Wednesday, August 27, 2008

Mother Goose: omniscient frequent-flyer or airborne busybody?

Somewhere in the dim, distant past I learned the following little poem:

Monday’s child is fair of face;
Tuesday’s child is full of grace.
Wednesday’s child is loving and giving;
Thursday’s child works hard for a living.
Friday’s child is full of woe;
Saturday’s child has far to go.
But the child that is born on the Sabbath day
Is bonny and blithe and good and gay.

My first observation is that this poem is obviously very old because the word “gay” used to mean something besides what springs into many people’s minds nowadays. In fact, our old friend Wikipedia says the poem first appeared in print in Harper's Weekly on September 17, 1887.

My second observation is that Sunday is not really the Sabbath day. Ask any Jewish or Seventh-day Adventist person who is serious about his or her religion and he or she will tell you that the Sabbath begins at sundown on Friday and ends at sundown on Saturday. Christians began calling Sunday “the Lord’s day” very early. In fact, the apostle John wrote in the book of Revelation, chapter 1, verse 10: “I was in the Spirit on the Lord’s day, and heard behind me a great voice, as of a trumpet.” No mention of the Sabbath.

My third observation is that good old Wikipedia has an interesting article on the origins and versions of this poem, and rather than telling you myself, you can go read it here.

Before I begin sounding like a cross between old-time gossip columnist Louella Parsons (“My next exclusive!”) and one of the Puritan divines droning on (“Twenty-fourthly,”), let me ask you two questions: Do you know on what day of the week you were born? (I was born on a Tuesday.) More importantly, did Mother Goose have you pegged? (In my case, I certainly hope so; I need all the grace I can get.)

And then, of course, there is one little problem. Since the real Mother Goose -- if there was a real Mother Goose -- is said to have lived in the seventeenth century, she couldn’t have had anything to do with this poem.

In unrelated news, Jethro is getting groomed today.


  1. I learned the following, along the same lines but with different attributes for the days. I was born on a Wednesday, and have always felt sort of "woe-ish." I'm a born worrier/sweat the details sort of person. Three of my four children were born on Thursday, and one on Friday. My Friday child is the most loving and giving person one could hope to find. One of the Thursday children has traveled the world over in her career with the USAF; the other two have traveled, but not quite so much.

    I'd say that you are "full of grace," so perhaps the rhyme has something to it. ;)

    Monday's child is fair of face.
    Tuesday's child is full of grace.
    Wednesday's child is full of woe.
    Thursday's child has far to go.
    Friday's child is loving and giving.
    Saturday's child works hard for a living,
    But the child who is born on the Sabbath Day
    Is bonny and blithe and good and gay.

  2. Pat, thanks as always for commenting. I thought it was interesting in the Wikipedia article that these daily characteristics can be arranged to correspond to various systems of deities (Norse, etc.).

    Thanks for the compliment, too.

    Now that you presented the version you know, I can't decide which way I learned it. That "Saturday's child works hard for a living" has a familiar ring to it, though.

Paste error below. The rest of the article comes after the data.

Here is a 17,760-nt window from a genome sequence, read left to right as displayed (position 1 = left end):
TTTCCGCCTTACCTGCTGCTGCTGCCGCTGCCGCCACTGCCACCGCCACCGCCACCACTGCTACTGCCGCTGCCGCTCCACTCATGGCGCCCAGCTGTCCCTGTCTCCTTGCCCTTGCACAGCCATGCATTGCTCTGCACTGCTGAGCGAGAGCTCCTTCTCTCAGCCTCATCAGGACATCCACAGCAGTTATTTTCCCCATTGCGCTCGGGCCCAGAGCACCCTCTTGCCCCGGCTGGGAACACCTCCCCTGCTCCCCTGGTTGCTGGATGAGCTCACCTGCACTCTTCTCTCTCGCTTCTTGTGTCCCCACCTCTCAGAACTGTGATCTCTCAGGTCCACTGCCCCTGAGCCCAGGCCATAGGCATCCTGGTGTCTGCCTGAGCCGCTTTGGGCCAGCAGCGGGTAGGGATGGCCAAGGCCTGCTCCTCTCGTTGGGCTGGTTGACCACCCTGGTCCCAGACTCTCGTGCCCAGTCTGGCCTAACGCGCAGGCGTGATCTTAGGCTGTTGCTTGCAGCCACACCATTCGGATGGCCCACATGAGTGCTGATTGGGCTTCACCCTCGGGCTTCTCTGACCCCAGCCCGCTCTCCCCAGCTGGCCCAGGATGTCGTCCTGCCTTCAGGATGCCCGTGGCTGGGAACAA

3. I learned it the way Pat did.

    I was born on a Thursday about 8:00 or 8:30 because that's when hospitals did C-sections back then, according to my mom anyway.

    I always hoped that "far to go" meant in terms of achievement, not geography. I've lived in Illinois my whole life, within about 100 miles of my birthplace.

  4. Ruth, I think I agree with the version you and Pat remember. Something about the alliteration of Wednesday's child being full of woe also rings a bell in my barely conscious.

  5. Good post to prompt thoughts about something I haven't thought of for ages......that old poem. I must have learned the version you have on your post, for it used to give me some angst that I was supposed to be someone "full of woe". It bothered me as a kid, it really did.

    I must confess I like the other version better where Friday's child is "loving and giving". And, that's just very interesting about the weekdays' traits coming from the attributes of ancient deities. I've always been intrigued by the names of the days of the, when, and where they first came into use, that sort of thing. "Pagan" origins, which is so very interesting! I wonder, do other cultures, such as in the Orient, use these same names for days of the week?

    Thank you for bring this to our attention! I'll be thinking about "Freyja" all day now.

  6. I'm going to attempt to use Ruth's instructions for doing links inside's a couple more Mother Goose links:

    Mother Goose Origins

    Big Foot Bertha

  7. Yes, I think Wednesday's child is full of woe too - that's the way I learned it. As for me, I'm bonny and blithe and good and gay. Apparently.

  8. I as well learned it as Wednesday's child is full of woe. In fact I used to tease my sister about being born on Wednesday. I was born on Friday but then again I was only born this year according to my earlier comments. Rather smart for such a young one, am I not?

  9. I know Pat's version of this rhyme, and I was born on a Wednesday, and yes, it's true I get depressed easily.

    I always thought it was rather unfair that I wasn't born on a Sunday, or failing that, a Monday. I knew I had no chance of being graceful, so that put Tuesday out of the running .. as a child I had no idea that it didn't mean 'like a swan or ballerina'.